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A major contributor to the development of nanotechnology in the United States will discuss its evolution and future initiatives in a lecture at the University at Buffalo.
Mihail C. Roco, senior advisor for nanotechnology for the National Science Foundation, will speak about "New Frontiers for Nanotechnology" at 3:30 p.m. on Sept. 20 in Room 201/106 of the Student Union Theatre on the UB North (Amherst) Campus.
The hour-long lecture, part of the Distinguished Lecture Series sponsored by the UB Office of the Vice President for Research, will be preceded by a reception with refreshments at 3 p.m.
Roco was a key architect of the U.S. National Nanotechnology Initiative (NNI), a long-term research and development program that coordinates 27 federal departments and independent agencies and which this year has a total budget of about $1.4 billion.
His lecture will focus on the genesis of the NNI, its current outcomes and likely evolution. Roco also will explore scientific and technological frontiers, the balance between the promised benefits and measures to address possible undesirable effects, and the general risks associated with nanotechnology applications.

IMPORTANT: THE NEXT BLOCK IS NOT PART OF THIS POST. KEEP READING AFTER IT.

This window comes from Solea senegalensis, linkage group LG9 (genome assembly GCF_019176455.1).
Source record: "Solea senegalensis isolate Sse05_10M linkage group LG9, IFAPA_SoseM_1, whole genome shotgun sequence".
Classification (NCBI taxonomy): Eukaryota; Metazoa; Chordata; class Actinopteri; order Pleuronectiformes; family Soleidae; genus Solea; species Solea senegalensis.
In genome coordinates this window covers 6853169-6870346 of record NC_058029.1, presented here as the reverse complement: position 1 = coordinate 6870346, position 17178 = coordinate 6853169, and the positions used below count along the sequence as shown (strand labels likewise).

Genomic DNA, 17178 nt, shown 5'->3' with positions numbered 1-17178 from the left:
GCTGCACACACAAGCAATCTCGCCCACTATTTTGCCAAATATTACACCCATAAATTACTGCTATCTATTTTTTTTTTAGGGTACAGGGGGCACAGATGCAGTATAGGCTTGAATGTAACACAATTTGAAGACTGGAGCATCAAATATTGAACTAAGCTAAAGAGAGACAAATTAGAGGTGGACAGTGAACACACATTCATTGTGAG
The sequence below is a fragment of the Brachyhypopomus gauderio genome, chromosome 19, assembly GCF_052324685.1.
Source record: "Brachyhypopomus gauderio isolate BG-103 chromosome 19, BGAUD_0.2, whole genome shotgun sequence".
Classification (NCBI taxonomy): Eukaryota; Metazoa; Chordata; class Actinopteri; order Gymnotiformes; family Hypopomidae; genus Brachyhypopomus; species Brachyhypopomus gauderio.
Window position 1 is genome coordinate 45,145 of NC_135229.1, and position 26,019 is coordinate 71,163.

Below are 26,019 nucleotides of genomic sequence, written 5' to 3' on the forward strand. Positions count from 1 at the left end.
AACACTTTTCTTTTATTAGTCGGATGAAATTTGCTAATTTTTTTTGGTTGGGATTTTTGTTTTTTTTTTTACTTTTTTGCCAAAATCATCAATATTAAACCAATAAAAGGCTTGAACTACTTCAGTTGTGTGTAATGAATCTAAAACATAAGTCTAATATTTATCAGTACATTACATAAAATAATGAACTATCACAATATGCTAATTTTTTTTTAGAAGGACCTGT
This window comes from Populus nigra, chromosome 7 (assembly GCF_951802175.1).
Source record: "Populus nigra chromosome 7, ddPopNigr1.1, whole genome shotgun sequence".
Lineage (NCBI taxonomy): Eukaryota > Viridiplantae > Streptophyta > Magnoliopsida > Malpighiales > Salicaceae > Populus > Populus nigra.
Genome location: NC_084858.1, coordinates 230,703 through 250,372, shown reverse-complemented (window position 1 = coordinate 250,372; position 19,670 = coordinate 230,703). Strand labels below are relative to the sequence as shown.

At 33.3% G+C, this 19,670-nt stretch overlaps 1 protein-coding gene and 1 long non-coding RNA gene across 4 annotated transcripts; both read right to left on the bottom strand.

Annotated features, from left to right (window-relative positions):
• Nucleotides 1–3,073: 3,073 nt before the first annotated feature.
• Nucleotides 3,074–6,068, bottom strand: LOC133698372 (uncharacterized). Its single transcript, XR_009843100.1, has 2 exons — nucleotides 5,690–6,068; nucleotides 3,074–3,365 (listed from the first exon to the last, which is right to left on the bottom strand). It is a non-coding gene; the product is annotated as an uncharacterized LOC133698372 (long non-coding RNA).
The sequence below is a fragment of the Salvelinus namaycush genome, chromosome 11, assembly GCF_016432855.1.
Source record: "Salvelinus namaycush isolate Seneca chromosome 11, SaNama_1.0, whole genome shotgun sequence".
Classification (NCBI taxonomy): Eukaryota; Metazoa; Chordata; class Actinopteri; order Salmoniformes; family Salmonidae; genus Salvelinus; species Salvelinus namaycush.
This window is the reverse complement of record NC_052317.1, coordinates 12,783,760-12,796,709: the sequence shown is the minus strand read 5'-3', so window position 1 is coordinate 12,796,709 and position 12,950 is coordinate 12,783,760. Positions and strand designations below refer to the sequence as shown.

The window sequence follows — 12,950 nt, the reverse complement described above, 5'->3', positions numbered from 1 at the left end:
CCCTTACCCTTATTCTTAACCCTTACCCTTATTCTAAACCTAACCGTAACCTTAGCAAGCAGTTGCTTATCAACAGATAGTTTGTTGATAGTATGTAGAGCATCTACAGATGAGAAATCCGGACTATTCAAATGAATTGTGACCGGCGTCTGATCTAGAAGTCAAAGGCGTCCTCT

"Nanoscience and nanotechnology have opened an era of integration of fundamental research and engineering from the atomic and molecular levels. It has increased technological innovation, and provided an enabling base for improving human health and long-term cognitive abilities," Roco said. "For the next five years, new priorities are envisioned in exploratory research for nanomedicine, energy conversion, food and agriculture, realistic simulations at the nanoscale, molecular nanosystems, and improving human potential."
Roco holds 13 patents and has published more than 200 papers and 15 books, including "Nanotechnology: Societal Implications -- Maximizing Benefits to Humanity" (Springer, 2006) and "Managing Nano-Bio-Info-Cogno Innovations" (Springer, 2007). He coordinated preparation of the U.S.
National Science and Technology Council (NSTC) reports on "Nanotechnology Research Directions" (NSTC 1999) and "National Nanotechnology Initiative" (NSTC 2000).
Under his stewardship, the nanotechnology federal investment increased from about $3 million to $1.3 billion in 2006. Roco is a corresponding member of the Swiss Academy of Engineering Sciences and a member of the International Risk Governance Council; a fellow of the American Society of Mechanical Engineers, the American Institute of Chemical Engineers and the Institute of Physics. The U.S. Society of Professional Engineers and NSF elected Roco as Engineer of the Year in 1999 and 2004.
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